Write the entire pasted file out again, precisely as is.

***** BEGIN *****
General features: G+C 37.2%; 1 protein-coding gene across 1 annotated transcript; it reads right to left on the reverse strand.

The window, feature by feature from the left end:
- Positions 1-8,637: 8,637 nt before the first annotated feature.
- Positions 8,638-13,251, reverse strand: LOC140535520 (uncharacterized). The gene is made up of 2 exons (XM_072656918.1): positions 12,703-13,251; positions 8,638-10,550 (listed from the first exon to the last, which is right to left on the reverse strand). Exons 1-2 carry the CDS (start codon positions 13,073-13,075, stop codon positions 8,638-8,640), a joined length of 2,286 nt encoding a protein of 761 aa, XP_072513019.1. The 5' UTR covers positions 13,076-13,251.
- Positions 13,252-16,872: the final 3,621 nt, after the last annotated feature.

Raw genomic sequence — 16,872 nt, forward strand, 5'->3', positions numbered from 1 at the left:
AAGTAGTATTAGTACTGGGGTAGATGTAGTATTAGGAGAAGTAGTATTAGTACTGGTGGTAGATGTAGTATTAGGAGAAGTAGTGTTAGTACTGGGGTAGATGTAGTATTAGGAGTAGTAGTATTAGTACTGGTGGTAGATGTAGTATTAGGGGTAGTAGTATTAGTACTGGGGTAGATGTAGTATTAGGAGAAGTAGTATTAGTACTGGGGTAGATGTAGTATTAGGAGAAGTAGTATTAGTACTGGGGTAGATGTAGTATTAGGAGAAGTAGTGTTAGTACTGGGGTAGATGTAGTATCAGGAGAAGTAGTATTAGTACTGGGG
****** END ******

General features: G+C 37.2%; 1 protein-coding gene across 1 annotated transcript; it reads right to left on the reverse strand.

The window, feature by feature from the left end:
- Positions 1-8,637: 8,637 nt before the first annotated feature.
- Positions 8,638-13,251, reverse strand: LOC140535520 (uncharacterized). The gene is made up of 2 exons (XM_072656918.1): positions 12,703-13,251; positions 8,638-10,550 (listed from the first exon to the last, which is right to left on the reverse strand). Exons 1-2 carry the CDS (start codon positions 13,073-13,075, stop codon positions 8,638-8,640), a joined length of 2,286 nt encoding a protein of 761 aa, XP_072513019.1. The 5' UTR covers positions 13,076-13,251.
- Positions 13,252-16,872: the final 3,621 nt, after the last annotated feature.

Raw genomic sequence — 16,872 nt, forward strand, 5'->3', positions numbered from 1 at the left:
AAGTAGTATTAGTACTGGGGTAGATGTAGTATTAGGAGAAGTAGTATTAGTACTGGTGGTAGATGTAGTATTAGGAGAAGTAGTGTTAGTACTGGGGTAGATGTAGTATTAGGAGTAGTAGTATTAGTACTGGTGGTAGATGTAGTATTAGGGGTAGTAGTATTAGTACTGGGGTAGATGTAGTATTAGGAGAAGTAGTATTAGTACTGGGGTAGATGTAGTATTAGGAGAAGTAGTATTAGTACTGGGGTAGATGTAGTATTAGGAGAAGTAGTGTTAGTACTGGGGTAGATGTAGTATCAGGAGAAGTAGTATTAGTACTGGGG